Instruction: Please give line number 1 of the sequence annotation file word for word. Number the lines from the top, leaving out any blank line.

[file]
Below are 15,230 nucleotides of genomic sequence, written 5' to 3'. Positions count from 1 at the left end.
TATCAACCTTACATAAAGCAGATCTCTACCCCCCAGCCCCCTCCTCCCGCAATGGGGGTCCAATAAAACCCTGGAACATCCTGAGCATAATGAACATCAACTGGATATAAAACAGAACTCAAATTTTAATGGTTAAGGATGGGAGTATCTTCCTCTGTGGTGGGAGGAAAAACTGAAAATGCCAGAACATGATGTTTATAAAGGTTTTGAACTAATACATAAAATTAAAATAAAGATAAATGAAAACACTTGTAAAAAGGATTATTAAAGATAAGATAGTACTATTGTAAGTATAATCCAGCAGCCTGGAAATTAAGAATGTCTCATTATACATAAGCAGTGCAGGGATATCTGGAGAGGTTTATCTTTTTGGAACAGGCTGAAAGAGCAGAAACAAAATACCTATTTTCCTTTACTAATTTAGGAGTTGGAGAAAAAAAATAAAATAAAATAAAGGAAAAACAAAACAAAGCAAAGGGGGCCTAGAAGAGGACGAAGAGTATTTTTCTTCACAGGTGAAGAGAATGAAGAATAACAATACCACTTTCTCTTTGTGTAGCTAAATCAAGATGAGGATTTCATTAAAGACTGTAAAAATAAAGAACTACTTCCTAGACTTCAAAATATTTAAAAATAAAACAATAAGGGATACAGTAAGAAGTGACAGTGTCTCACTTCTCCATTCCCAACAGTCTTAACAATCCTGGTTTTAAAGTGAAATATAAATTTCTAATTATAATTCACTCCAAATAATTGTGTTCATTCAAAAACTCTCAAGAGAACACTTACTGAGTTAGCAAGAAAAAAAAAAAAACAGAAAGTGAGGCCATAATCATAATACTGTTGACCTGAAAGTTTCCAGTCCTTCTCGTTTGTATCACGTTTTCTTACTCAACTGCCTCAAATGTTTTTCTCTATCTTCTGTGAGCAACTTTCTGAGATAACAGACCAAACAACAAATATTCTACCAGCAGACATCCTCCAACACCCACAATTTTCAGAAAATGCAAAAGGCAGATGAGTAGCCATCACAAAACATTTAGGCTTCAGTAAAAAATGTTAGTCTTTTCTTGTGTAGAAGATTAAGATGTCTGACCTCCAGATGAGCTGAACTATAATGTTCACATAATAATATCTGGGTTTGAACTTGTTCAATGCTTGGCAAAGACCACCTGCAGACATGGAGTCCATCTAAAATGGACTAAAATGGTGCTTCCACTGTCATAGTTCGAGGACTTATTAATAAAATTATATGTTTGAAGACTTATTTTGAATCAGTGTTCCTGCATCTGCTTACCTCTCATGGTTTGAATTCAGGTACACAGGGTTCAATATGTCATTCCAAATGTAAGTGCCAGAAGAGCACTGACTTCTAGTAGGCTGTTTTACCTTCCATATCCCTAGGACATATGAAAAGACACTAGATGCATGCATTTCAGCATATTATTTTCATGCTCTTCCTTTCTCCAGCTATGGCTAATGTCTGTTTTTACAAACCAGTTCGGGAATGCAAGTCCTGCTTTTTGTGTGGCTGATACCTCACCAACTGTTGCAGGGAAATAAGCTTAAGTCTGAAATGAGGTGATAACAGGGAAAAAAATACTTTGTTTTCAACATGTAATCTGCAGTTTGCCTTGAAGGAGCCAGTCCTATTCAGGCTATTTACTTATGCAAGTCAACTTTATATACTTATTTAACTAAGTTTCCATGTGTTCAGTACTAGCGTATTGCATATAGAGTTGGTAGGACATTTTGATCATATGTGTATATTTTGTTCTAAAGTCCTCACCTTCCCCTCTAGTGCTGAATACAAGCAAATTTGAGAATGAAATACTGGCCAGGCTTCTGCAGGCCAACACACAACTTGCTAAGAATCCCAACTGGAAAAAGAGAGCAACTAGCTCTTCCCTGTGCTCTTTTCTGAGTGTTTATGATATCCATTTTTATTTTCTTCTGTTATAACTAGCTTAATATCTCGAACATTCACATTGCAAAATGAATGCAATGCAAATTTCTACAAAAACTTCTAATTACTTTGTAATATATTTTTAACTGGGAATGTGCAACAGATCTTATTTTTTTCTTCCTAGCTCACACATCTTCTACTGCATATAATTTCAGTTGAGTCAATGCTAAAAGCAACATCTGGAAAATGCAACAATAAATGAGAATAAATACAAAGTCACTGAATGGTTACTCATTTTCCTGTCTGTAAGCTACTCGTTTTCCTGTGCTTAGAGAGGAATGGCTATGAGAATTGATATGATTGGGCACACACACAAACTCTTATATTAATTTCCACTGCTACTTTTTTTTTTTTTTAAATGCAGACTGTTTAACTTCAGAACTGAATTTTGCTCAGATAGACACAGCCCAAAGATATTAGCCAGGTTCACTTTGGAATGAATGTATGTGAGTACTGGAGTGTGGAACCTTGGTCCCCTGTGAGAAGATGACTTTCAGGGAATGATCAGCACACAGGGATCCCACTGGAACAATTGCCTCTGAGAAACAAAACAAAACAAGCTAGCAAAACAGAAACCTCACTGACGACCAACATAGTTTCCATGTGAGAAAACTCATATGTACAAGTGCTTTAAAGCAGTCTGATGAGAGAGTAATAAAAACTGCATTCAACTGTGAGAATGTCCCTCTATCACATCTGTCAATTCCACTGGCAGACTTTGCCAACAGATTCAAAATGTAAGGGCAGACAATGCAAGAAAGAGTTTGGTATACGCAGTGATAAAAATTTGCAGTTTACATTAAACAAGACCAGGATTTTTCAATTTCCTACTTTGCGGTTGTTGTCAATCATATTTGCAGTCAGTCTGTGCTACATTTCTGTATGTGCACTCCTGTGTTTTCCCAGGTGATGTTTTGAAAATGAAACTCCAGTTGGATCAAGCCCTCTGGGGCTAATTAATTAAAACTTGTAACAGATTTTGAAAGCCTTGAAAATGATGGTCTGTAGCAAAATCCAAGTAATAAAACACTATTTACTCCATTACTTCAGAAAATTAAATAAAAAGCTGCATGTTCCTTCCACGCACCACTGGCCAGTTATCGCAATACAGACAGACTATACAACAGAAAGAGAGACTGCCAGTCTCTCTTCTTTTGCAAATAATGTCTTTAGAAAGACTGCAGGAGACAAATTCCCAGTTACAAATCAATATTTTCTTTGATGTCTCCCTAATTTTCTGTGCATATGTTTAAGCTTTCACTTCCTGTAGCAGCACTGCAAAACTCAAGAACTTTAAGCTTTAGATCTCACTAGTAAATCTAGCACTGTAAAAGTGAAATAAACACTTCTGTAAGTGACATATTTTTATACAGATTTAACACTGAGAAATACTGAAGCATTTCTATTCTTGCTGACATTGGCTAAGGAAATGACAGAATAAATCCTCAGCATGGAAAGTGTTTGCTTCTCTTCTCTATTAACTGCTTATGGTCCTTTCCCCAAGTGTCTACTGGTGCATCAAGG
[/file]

Below are 15,230 nucleotides of genomic sequence, written 5' to 3'. Positions count from 1 at the left end.